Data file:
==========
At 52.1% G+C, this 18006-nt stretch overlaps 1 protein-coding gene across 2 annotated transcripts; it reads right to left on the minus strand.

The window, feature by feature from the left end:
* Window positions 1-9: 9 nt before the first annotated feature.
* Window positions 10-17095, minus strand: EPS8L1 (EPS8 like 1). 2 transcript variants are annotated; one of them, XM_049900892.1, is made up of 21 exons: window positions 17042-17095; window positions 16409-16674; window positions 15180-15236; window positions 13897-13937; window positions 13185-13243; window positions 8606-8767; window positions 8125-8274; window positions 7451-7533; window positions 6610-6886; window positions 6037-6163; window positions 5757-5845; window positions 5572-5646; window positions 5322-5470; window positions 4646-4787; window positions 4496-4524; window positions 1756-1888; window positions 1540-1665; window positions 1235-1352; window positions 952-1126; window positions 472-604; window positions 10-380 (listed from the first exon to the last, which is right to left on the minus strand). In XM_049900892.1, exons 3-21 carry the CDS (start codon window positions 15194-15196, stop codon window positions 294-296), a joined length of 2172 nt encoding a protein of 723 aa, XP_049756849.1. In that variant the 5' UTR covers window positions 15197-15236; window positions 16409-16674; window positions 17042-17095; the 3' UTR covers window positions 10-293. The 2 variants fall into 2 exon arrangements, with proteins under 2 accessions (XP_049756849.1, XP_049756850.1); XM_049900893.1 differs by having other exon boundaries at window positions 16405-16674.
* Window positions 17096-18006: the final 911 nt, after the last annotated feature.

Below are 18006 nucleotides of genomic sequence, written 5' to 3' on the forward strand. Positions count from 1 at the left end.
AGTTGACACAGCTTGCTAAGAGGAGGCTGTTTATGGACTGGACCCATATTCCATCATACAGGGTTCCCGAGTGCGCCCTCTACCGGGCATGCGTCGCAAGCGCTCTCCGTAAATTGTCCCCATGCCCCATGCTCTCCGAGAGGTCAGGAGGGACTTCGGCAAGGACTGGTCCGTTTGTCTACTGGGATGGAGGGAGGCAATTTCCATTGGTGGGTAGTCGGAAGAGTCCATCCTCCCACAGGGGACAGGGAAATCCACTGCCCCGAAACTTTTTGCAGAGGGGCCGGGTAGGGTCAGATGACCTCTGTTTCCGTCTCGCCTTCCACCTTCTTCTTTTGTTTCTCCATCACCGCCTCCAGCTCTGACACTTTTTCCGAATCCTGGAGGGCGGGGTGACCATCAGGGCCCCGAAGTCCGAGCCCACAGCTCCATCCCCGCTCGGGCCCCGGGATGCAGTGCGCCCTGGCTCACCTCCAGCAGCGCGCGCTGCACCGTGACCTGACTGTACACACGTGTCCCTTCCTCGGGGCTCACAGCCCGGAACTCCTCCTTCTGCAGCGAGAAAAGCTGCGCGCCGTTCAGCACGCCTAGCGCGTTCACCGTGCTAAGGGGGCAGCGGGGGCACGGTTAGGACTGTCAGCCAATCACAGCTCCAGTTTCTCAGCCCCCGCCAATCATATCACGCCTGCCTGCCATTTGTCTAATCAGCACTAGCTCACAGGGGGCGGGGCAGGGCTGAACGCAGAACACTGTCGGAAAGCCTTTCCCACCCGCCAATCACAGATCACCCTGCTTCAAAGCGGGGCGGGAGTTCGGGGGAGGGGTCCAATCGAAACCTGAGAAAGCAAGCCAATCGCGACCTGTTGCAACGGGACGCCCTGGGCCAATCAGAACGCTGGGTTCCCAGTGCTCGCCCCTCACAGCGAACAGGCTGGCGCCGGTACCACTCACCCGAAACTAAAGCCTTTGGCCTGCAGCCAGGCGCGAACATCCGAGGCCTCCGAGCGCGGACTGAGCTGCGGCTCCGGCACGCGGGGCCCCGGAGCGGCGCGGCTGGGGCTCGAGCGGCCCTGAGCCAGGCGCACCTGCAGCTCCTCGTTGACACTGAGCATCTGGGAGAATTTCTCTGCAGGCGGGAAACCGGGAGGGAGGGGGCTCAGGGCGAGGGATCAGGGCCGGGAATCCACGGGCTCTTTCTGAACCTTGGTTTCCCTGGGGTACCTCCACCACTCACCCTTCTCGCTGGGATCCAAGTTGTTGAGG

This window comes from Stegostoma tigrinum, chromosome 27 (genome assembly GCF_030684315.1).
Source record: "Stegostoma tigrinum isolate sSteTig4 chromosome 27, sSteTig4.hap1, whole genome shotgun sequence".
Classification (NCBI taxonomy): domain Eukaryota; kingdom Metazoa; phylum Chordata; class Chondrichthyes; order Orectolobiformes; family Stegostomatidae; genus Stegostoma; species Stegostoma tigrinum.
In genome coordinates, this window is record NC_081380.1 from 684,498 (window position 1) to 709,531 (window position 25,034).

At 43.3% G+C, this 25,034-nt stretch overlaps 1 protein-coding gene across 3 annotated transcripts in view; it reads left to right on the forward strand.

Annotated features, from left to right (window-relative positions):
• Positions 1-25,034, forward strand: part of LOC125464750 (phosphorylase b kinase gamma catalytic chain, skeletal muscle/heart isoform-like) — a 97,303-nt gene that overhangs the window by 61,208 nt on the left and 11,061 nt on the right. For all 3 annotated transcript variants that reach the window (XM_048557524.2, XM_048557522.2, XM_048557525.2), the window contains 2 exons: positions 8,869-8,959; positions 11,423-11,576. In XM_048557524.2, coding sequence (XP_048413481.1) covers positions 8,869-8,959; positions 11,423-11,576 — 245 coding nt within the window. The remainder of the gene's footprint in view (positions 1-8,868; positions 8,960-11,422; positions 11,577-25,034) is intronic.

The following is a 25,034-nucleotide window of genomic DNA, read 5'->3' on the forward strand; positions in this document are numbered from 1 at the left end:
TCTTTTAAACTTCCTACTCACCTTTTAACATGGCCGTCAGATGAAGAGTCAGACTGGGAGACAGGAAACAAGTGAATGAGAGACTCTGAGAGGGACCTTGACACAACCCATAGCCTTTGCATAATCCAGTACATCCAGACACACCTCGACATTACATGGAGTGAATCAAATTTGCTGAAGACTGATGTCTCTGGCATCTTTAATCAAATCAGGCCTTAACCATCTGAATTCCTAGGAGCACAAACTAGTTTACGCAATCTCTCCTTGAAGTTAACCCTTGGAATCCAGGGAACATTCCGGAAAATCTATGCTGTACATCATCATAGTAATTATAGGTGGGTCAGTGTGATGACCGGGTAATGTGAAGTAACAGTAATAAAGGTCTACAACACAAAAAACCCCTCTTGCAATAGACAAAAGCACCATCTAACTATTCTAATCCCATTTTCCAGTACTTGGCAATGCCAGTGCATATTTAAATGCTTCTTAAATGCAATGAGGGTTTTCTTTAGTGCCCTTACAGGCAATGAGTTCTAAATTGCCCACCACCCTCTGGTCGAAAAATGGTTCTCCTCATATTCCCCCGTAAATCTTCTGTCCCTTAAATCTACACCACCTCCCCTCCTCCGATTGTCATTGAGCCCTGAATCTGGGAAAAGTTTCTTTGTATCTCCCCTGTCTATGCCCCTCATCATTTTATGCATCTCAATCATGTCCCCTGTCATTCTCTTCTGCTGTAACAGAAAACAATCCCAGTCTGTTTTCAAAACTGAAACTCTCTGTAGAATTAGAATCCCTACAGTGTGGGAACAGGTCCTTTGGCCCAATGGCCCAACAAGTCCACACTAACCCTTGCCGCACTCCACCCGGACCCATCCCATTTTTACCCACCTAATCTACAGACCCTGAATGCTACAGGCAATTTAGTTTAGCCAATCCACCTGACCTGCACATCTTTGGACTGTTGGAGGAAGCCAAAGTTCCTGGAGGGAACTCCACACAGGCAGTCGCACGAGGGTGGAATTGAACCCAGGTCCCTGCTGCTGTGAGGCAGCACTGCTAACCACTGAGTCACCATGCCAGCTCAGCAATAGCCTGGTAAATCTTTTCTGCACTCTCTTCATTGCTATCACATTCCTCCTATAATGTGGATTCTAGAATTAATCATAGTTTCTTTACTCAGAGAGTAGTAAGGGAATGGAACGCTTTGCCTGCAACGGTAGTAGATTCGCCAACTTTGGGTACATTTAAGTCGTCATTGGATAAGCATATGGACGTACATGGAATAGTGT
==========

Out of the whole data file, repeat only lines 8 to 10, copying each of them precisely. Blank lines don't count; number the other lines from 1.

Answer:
This window comes from Stegostoma tigrinum, chromosome 27 (genome assembly GCF_030684315.1).
Source record: "Stegostoma tigrinum isolate sSteTig4 chromosome 27, sSteTig4.hap1, whole genome shotgun sequence".
Classification (NCBI taxonomy): domain Eukaryota; kingdom Metazoa; phylum Chordata; class Chondrichthyes; order Orectolobiformes; family Stegostomatidae; genus Stegostoma; species Stegostoma tigrinum.